Change is coming for the New York Knicks.
Just months into his tenure as president of basketball operations, Phil Jackson has seen enough to know a roster like this won't cut it and is prepared for the difficult task of cleaning house.
Of course, completing a full roster overhaul in just one summer is impossible for a taxpaying team with no draft picks, so Jackson's options are limited if he wants to go into next season with a better squad.
The first step has been taken with the firing of Mike Woodson and his staff, but there's still plenty of work to be done, and the reality is that Jackson will have to prioritize a few key decisions and leave the rest for future offseasons.
Let's go through and highlight the biggest issues New York must address in the coming months to go into next season in better shape.
At this point, the biggest decision the Knicks have to make is choosing a replacement for Mike Woodson, ideally with a genuine long-term fix having had nine different head coaches since 2001.
With that said, while Kerr and Jackson have a "philosophical connection," ESPN reports that the Knicks' search will go beyond just Kerr, as they look to turn over every stone in finding the best man for the job.
Outside of Kerr, potential candidates include Jerry Sloan, Lionel Hollins and Jeff Van Gundy, all of whom are much more experienced, but also less likely to agree with Jackson ideologically than Kerr, who formerly played for him with the Chicago Bulls.
For the time being, New York is one of three NBA teams with a coaching vacancy, so there's plenty of time to evaluate and ensure they make the right decision.
Starting Point Guard
Plenty of personnel is needed to convert this roster into an elite group, but the biggest immediate change needed is at point guard after Raymond Felton posted the worst year of his career in 2013-14.
As we've established, flexibility is limited for the Knicks, as they have only the mini mid-level exception and veteran's minimum contracts to spend, assuming that Carmelo Anthony is re-signed and Andrea Bargnani picks up his player option.
In fact, even if Melo leaves, the Knicks will still be over the cap, and the only tangible difference to their potential offseason spending will be that they can then use the full $5.3 million mid level, as opposed to the $3.3 million taxpayers' exception.
Essentially, New York is in position to make only one significant free-agent signing, and the smart move would be to find a short-term, cheap upgrade at point guard.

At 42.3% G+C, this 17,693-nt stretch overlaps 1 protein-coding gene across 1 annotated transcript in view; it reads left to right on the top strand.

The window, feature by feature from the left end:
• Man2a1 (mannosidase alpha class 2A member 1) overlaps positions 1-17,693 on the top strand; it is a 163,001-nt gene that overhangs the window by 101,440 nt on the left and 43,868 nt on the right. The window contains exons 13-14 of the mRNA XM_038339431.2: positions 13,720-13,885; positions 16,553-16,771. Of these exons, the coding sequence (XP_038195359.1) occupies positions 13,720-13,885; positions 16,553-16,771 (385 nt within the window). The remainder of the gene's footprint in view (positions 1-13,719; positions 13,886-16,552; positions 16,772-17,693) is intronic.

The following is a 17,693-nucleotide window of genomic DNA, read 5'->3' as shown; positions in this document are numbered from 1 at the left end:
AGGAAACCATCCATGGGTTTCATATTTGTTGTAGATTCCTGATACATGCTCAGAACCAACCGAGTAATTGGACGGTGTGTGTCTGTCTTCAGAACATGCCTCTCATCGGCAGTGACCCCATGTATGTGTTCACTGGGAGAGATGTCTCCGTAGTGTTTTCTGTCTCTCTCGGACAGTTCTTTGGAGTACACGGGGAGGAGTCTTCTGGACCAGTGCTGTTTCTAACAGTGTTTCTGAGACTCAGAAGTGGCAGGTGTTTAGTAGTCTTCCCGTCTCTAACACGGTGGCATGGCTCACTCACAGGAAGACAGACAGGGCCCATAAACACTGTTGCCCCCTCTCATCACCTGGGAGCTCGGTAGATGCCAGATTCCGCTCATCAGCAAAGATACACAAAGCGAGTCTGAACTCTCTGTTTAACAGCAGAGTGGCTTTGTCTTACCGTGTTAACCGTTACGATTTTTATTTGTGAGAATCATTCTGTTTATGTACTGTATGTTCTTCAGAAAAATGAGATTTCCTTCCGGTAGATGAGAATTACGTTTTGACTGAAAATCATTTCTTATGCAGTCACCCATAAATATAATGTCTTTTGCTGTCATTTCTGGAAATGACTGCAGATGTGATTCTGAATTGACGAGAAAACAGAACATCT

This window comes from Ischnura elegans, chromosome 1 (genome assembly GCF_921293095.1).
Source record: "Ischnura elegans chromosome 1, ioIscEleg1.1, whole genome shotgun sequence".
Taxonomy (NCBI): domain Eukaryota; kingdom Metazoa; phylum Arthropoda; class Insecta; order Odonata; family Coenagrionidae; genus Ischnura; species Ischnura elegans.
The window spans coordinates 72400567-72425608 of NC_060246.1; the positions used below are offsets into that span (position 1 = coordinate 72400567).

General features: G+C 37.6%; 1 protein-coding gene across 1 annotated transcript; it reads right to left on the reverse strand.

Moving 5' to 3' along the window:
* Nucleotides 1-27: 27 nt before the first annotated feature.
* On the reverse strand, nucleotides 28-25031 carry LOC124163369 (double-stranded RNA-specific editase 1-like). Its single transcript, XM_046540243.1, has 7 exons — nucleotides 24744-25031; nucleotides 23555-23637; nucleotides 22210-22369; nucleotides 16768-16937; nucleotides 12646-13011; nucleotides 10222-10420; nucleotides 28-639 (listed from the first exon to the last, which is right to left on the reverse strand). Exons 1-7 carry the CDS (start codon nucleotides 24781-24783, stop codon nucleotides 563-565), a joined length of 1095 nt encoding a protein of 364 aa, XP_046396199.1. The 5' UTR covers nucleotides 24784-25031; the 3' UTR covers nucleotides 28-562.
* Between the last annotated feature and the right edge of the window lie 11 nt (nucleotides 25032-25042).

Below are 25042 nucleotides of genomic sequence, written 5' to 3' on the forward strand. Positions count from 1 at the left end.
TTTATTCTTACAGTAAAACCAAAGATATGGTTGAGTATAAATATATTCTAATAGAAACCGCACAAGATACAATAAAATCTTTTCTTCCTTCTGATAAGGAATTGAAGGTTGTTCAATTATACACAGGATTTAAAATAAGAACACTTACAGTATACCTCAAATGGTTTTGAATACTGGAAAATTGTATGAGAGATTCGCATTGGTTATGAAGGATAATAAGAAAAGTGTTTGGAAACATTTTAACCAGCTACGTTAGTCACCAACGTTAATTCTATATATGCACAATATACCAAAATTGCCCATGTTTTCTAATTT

Given that mid-level signings must be for a minimum of three years, the Knicks need someone in their prime who'd also be willing to play backup if they were to make a splash and sign Rajon Rondo or another star point guard in 2015.
Options tend to be limited in this price range, but Mario Chalmers, Nate Robinson, Kirk Hinrich, Shaun Livingston, Darren Collison, Luke Ridnour and Aaron Brooks could all be realistic pickups.
Iman Shumpert's Future
Even with Amar'e Stoudemire, Tyson Chandler and Andrea Bargnani entering the last years of their respective contracts, the Knicks aren't exactly loaded with trade pieces, making that a difficult option for building the roster.
The one piece they do have, however, is Iman Shumpert, who is clearly talented and a gifted athlete despite losing his confidence last season.
While many will want to keep Shumpert around for his defense, the reality is that New York had three fairly young shooting guards last season, and he was the worst of the bunch, with Tim Hardaway Jr. impressing in his rookie season and J.R. Smith improving significantly towards the end of the year.
Trading Shumpert for the sake of it would be a mistake, as it's still possible to find rotation spots for all three players, but Jackson should feel he has the green light to let him go if it means bringing in an upgrade at point guard or center, which are the Knicks' two biggest needs at this point.
Rondo's a target that's already been mentioned, and although bringing him to New York was little more than a pipe dream at the trade deadline, now that he's in the last year of his contract, he could force the Boston Celtics to move him for what they can get.
There will likely be widespread interest for Rondo if he makes it clear he'll be testing free agency, but Shumpert and an expiring contract is a decent alternative to absolutely nothing, which is what the Celtics will be left with if he bolts in free agency.
A major move like this is unlikely to be made until the deadline, but the bottom line is that Jackson and whoever takes over as head coach must make a decision on Shumpert's future now, as the constant trade discussion has clearly taken a toll on his confidence and is stunting his development.